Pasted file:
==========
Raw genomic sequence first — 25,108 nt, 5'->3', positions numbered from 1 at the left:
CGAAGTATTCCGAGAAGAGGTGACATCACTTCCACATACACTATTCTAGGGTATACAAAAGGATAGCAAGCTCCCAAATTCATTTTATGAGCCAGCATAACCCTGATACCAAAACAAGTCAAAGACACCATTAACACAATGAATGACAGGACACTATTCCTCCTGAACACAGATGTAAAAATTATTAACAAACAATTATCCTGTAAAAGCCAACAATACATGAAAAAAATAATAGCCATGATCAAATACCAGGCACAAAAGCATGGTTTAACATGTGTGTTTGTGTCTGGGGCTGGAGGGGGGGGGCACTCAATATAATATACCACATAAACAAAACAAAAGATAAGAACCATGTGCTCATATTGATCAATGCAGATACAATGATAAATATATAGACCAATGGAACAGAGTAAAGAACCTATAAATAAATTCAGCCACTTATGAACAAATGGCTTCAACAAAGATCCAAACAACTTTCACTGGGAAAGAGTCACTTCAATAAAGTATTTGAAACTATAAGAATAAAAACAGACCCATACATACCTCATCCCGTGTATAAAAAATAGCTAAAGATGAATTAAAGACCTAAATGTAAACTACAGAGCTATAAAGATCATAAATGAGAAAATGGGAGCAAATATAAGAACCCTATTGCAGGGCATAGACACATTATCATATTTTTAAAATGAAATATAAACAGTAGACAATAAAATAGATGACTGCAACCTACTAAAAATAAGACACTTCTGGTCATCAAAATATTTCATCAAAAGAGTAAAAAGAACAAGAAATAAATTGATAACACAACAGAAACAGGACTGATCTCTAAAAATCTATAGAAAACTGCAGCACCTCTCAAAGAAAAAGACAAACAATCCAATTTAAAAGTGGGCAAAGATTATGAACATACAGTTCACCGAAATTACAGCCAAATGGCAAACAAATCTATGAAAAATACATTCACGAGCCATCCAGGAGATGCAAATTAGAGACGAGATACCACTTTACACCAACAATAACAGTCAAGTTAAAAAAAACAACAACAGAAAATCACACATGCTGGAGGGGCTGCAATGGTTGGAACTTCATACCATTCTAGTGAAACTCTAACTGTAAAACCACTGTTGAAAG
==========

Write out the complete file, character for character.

Raw genomic sequence first — 25,108 nt, 5'->3', positions numbered from 1 at the left:
CGAAGTATTCCGAGAAGAGGTGACATCACTTCCACATACACTATTCTAGGGTATACAAAAGGATAGCAAGCTCCCAAATTCATTTTATGAGCCAGCATAACCCTGATACCAAAACAAGTCAAAGACACCATTAACACAATGAATGACAGGACACTATTCCTCCTGAACACAGATGTAAAAATTATTAACAAACAATTATCCTGTAAAAGCCAACAATACATGAAAAAAATAATAGCCATGATCAAATACCAGGCACAAAAGCATGGTTTAACATGTGTGTTTGTGTCTGGGGCTGGAGGGGGGGGGCACTCAATATAATATACCACATAAACAAAACAAAAGATAAGAACCATGTGCTCATATTGATCAATGCAGATACAATGATAAATATATAGACCAATGGAACAGAGTAAAGAACCTATAAATAAATTCAGCCACTTATGAACAAATGGCTTCAACAAAGATCCAAACAACTTTCACTGGGAAAGAGTCACTTCAATAAAGTATTTGAAACTATAAGAATAAAAACAGACCCATACATACCTCATCCCGTGTATAAAAAATAGCTAAAGATGAATTAAAGACCTAAATGTAAACTACAGAGCTATAAAGATCATAAATGAGAAAATGGGAGCAAATATAAGAACCCTATTGCAGGGCATAGACACATTATCATATTTTTAAAATGAAATATAAACAGTAGACAATAAAATAGATGACTGCAACCTACTAAAAATAAGACACTTCTGGTCATCAAAATATTTCATCAAAAGAGTAAAAAGAACAAGAAATAAATTGATAACACAACAGAAACAGGACTGATCTCTAAAAATCTATAGAAAACTGCAGCACCTCTCAAAGAAAAAGACAAACAATCCAATTTAAAAGTGGGCAAAGATTATGAACATACAGTTCACCGAAATTACAGCCAAATGGCAAACAAATCTATGAAAAATACATTCACGAGCCATCCAGGAGATGCAAATTAGAGACGAGATACCACTTTACACCAACAATAACAGTCAAGTTAAAAAAAACAACAACAGAAAATCACACATGCTGGAGGGGCTGCAATGGTTGGAACTTCATACCATTCTAGTGAAACTCTAACTGTAAAACCACTGTTGAAAG